I am, like many other developers nowadays, using Git and VS Code as my version control and code editor. Couple of weeks ago I wrote about the Best extensions for VS Code in 2020.
In that post I mentioned GitLens as one of my favourite plugins. This was mostly because I use Git and I need to see Git commit history and changes for a given file and VS Code itself doesn’t offer a good tool for that. Well not until March 2020 update.
In the March 2020 update Timeline view was out of preview and enabled by default. Timeline view is a unified view for visualising time-series events (for example, Git commits, file saves, test runs, etc.) for a file.
So basically you can select different sources for the timeline and if you for example select Git as a source, you get nice view of Git commit history for a file. You can also view the commits and see a diff view for the file.
Here is a quote from the release notes: In this release, the built-in Git extension contributes a timeline source that provides the Git commit history of the specified file. Selecting a commit will open a diff view of the changes introduced by that commit. A context menu provides commands to Copy Commit ID and Copy Commit Message. There is also a new Open Timeline command on the File Explorer’s context menu, to quickly show the timeline for the selected file.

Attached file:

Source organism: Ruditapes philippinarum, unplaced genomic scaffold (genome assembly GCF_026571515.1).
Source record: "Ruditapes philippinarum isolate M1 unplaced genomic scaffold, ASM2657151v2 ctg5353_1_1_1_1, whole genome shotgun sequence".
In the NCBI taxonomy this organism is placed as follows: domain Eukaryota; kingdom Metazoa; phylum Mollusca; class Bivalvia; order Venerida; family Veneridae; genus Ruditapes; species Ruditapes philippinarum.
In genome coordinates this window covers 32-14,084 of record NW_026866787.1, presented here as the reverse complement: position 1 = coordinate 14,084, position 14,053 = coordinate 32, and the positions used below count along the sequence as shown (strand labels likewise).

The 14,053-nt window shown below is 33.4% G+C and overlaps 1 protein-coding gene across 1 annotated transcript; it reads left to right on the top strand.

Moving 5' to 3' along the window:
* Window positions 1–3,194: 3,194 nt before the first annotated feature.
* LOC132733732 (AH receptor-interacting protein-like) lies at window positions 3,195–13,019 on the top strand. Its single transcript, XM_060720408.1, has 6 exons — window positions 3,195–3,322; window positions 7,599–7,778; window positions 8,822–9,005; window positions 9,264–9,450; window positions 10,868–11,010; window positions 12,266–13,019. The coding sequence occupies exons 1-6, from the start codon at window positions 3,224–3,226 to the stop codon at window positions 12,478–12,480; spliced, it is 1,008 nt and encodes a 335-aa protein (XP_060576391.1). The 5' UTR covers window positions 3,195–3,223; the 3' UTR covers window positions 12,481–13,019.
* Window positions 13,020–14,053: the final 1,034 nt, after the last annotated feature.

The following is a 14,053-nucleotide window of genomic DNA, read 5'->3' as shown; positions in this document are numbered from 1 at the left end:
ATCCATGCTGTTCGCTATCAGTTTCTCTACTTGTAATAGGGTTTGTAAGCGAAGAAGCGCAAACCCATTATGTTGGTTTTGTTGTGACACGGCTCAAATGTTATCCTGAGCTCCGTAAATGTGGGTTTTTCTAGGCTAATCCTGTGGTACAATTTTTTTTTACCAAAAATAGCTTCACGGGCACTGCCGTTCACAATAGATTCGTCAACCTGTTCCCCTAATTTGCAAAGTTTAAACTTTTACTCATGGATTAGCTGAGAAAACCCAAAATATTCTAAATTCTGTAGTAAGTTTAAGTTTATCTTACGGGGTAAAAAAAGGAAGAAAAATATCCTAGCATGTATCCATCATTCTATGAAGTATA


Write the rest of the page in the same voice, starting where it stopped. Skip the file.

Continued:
I have been using the timeline view quite a lot for the past few weeks and personally I think it’s a great and very needed addition to VS Code. What do you think?
Originally published at codepulse.blog on May 2, 2020.
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Top comments (7)
Yeah I've been loving this feature. Had a lot of fun time traveling my project's package.json - really tells a story, but of course useful anywhere. Really it has me using GitLens a lot less as Timeline offers most of what I was looking for there, but more intuitively.
Git in eclipse slows it down, but I'm happy it doesn't very much in VSCode. Thanks for sharing this
Wow I have never used until now. Thanks for this post!
I feel this information does not explain how to link your git and vscode.
It's a very welcome addition and I use it a lot to quickly browse file history.